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I am running a Gateway Performance Plll 500MHz PC with 256 MB Ram. At present, I am unable to see my DVD/CD Rom or my CD R/RW when I open up the My Computer window. Both items are detected at start up as I can see them listed as devices along with my keyboard and mouse etc. I also have the following messages showing on the Performance Tab when I open the System Properties window:
File system: Some drives are using MS-DOS compatibility mode
Virtual memory: MS-DOS compatibility mode.
There are two problems showing on the performance tab as follows:
Compatibility mode paging reduces overall system performance.
Drive C is using an MS-DOS compatibility mode file system.
Can anyone out there help me solve these problems?
It sounds like you are using Windows 98. Check for entries in Config.sys and Autoexec.bat that load DOS drivers for your CD drives. If you find any, then type REM followed by a space at the beginning of each line to disable it. This should get rid of compatibility drivers and hopefully Windows will now detect your drives. If they aren't detected then try running the Add Hardware Wizard in Control Panel and let Windows search for them.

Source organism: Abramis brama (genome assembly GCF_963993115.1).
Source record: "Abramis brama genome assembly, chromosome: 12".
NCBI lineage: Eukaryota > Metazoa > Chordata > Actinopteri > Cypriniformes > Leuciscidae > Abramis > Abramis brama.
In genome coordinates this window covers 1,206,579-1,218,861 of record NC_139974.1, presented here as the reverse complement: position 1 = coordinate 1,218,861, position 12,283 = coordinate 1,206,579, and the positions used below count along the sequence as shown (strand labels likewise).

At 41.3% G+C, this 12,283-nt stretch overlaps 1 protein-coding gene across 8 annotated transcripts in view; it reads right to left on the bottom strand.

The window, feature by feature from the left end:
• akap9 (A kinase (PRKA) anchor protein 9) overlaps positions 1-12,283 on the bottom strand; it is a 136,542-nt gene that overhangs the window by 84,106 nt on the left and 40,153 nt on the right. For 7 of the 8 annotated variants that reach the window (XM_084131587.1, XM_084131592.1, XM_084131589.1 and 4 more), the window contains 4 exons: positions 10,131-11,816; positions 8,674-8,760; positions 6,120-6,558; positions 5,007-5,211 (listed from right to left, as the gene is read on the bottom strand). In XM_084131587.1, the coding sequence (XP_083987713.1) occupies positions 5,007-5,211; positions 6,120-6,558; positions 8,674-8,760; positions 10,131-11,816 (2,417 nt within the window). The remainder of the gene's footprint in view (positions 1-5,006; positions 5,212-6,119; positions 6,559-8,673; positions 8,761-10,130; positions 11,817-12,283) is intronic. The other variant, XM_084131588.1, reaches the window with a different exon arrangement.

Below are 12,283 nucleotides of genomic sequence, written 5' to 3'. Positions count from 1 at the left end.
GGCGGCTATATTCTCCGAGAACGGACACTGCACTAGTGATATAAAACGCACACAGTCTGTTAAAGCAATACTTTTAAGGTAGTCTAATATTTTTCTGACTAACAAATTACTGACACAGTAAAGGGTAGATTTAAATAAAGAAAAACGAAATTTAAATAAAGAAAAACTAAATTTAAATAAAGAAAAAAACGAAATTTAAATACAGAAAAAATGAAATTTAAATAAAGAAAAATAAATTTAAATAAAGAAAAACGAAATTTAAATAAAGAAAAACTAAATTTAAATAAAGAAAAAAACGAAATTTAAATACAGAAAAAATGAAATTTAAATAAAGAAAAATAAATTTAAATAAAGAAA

Cheers for the suggestion, except I should have said I am running ME which was upgraded from W98 a couple of years ago. If the solution you suggested applies to ME also, can you provide me an idiot's guide as I not sure I would know what to look for in the Config.sys file or autoexec.bat file assuming I could find them in the first place.
Sorry I've been away from the computer all evening. Yes the same applies for ME. Both files are in the root of your C: drive. You can open them with Notepad. If DOS drivers are being loaded then Config.sys will have a line similar to:
In place of ATAPI_CD.SYS will be the name of your particular CD-Rom driver. Just put REM and a space at the beginning of the line so that it reads "REM DEVICE=...."
Autoexec.bat could have a line similar to:
Note that it will use the same name after /D: as in Config.sys. Treat this to a REM in the same way if it doesn't already have one (Windows sometimes disables this itself). This makes the line into a remark and effectively disables it rather than deleting it just in case you need it later. e.g. if you needed to boot to DOS with CD support.
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